6 June 2010
Last updated at 23:58
Whitehall satire The Thick Of It was the big winner at the Bafta TV awards, scooping three prizes. Star Peter Capaldi was given his best male comedy performance award by Glee actress Jane Lynch. Their characters share a taste for vicious verbal putdowns.
Ant and Dec won their first ever Bafta - after more than 20 years in the business. "I really, really, really wasn't expecting that," said Dec on stage. Earlier, the duo told the BBC they had a plan to deal with disappointment: "If we lose, we booze."
Julie Walters won her seventh Bafta for her portrayal of Labour politician Mo Mowlam (right). Accepting her award, Walters thanked "Mo's family and friends who were massively supportive... and Mo, what a woman."
Simon Cowell was recognised for his contribution to developing new talent. In a playful mood, he thanked himself on stage, and made fun of ex-girlfriend Jackie St Claire and co-star, Amanda Holden, in the press area.
Cowell's TV show Britain's Got Talent also won a Bafta - its first - for best entertainment programme. The trophy recognised last year's series, won by dance troupe Diversity, pictured here with a mysterious interloper...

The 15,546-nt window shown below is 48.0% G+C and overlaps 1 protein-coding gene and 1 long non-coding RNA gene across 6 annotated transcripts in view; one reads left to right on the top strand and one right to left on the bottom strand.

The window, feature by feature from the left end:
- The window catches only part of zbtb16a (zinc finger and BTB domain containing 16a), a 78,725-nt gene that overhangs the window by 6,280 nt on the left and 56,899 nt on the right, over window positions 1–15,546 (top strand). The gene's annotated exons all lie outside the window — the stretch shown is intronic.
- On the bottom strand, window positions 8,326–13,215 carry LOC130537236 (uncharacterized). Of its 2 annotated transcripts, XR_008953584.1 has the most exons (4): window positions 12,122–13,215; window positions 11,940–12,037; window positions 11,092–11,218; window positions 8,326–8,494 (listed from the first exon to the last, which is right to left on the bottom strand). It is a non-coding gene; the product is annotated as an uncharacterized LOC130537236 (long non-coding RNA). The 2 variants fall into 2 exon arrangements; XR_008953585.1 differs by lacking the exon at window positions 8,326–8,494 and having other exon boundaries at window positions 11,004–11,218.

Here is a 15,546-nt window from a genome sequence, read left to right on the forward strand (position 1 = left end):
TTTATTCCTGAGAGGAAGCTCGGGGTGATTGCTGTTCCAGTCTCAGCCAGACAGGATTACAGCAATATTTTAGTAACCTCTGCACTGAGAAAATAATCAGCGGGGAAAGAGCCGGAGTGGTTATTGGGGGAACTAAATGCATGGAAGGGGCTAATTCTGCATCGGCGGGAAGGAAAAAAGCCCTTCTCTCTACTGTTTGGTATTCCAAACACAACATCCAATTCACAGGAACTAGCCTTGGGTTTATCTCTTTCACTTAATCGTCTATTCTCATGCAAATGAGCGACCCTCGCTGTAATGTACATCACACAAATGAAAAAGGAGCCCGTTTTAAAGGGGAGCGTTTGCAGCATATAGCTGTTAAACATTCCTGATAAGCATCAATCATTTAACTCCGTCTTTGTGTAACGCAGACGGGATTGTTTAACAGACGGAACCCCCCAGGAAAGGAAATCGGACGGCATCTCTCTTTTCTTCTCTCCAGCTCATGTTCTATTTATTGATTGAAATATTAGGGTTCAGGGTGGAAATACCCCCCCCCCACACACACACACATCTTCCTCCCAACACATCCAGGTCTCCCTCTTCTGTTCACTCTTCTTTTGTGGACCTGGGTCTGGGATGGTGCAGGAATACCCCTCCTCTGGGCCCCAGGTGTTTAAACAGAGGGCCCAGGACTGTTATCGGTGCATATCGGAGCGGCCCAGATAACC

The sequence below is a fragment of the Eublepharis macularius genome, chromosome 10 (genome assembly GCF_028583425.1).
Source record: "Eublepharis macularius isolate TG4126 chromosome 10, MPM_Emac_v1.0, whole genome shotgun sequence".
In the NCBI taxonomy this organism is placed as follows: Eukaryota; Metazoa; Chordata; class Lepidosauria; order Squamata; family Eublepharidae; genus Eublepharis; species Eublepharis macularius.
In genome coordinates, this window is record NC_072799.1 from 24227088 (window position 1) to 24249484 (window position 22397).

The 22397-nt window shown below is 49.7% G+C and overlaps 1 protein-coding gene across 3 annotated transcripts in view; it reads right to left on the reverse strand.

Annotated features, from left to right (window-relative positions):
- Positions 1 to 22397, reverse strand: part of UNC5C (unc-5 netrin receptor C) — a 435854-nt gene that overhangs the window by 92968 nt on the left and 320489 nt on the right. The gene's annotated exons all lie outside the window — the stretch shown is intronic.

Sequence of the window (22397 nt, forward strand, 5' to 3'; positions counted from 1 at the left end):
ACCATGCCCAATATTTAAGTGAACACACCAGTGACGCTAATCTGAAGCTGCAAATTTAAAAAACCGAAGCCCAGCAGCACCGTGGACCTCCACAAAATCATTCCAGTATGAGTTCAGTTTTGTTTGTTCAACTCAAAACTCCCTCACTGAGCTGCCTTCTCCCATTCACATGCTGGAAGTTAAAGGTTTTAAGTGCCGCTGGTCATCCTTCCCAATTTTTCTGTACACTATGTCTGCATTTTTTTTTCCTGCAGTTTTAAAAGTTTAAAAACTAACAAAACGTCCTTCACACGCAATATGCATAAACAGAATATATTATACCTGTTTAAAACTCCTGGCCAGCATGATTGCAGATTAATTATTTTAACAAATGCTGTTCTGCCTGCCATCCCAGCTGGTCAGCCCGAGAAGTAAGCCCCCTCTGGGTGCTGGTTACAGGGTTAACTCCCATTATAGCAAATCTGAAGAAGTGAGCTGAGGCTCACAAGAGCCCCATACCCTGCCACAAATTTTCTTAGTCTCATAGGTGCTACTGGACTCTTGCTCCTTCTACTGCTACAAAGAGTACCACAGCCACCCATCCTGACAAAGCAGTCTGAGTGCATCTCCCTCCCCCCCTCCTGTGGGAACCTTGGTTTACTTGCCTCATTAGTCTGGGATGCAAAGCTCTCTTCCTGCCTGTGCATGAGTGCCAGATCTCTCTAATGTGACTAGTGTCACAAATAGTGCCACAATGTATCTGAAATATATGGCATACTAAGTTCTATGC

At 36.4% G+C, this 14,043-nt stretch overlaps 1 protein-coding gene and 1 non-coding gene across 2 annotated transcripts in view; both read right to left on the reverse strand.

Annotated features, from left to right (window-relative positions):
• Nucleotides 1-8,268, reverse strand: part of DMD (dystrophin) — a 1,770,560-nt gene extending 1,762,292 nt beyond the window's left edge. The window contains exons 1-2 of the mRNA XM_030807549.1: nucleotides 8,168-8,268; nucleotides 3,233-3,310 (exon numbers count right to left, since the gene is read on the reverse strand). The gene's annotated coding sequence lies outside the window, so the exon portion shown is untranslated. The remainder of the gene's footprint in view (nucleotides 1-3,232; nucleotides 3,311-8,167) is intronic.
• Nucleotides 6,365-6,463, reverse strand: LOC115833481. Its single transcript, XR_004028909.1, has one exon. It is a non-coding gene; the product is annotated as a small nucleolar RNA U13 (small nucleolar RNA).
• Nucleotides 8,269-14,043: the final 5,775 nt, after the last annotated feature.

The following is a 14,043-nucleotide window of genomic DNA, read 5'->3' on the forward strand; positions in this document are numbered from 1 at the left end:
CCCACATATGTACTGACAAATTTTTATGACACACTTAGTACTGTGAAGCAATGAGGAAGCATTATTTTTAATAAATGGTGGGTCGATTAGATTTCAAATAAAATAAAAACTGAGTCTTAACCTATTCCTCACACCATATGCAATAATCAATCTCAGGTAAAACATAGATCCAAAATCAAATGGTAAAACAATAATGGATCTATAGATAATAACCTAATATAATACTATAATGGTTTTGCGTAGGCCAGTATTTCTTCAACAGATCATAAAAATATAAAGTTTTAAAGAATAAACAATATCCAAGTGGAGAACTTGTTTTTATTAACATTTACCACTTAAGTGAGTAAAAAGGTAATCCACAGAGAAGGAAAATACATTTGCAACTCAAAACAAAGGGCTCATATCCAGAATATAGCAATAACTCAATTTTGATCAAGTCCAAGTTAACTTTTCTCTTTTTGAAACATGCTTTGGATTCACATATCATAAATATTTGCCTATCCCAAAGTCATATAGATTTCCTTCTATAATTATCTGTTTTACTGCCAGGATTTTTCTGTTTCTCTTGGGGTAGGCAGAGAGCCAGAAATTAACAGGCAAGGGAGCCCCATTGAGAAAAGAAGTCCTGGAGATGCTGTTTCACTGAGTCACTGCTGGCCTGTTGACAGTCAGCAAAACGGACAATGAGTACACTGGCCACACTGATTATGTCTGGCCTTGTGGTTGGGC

Having been rumbled, Lenny Henry was on hand to present South Bank Show host Melvyn Bragg with the Bafta Fellowship. "I wanted to put popular arts alongside the opera and the ballet," said Lord Bragg. "Put it all in the same bag and see what happened."
Soap stalwarts Barbara Windsor and Helen Worth battled it out in the best continuing drama category. In the end, EastEnders continued its winning streak from last month's National Soap Awards.
Graham Norton hosted the show, joking that he needed the money "now that my lodger David has been thrown out of the government". The star also referenced the upcoming World Cup, quipping: "Is it just me and Cheryl Cole that couldn't give a toss?"
Among the absentee winners were the cast of stylish US advertising drama Mad Men, which picked up best international show. Best actor Kenneth Branagh was also unable to attend the ceremony.
Helena Bonham Carter wowed the red carpet in a typically offbeat red dress with exposed garter straps and a tiny, funereal hat. The star was up for best actress after her portrayal of author Enid Blyton on BBC Four, but lost to Julie Walters.
Comedy duo Ben Miller and Alexander Armstrong won best comedy programme for their self-titled sketch show. Miller celebrated backstage in the style of the pair's wartime pilot characters: "It's well nang blood, isn't it?"
The cast of Channel 4 sitcom The Inbetweeners picked up the only audience prize of the night, beating prime time behemoths like The One Show, Britain's Got Talent and The X Factor in the process.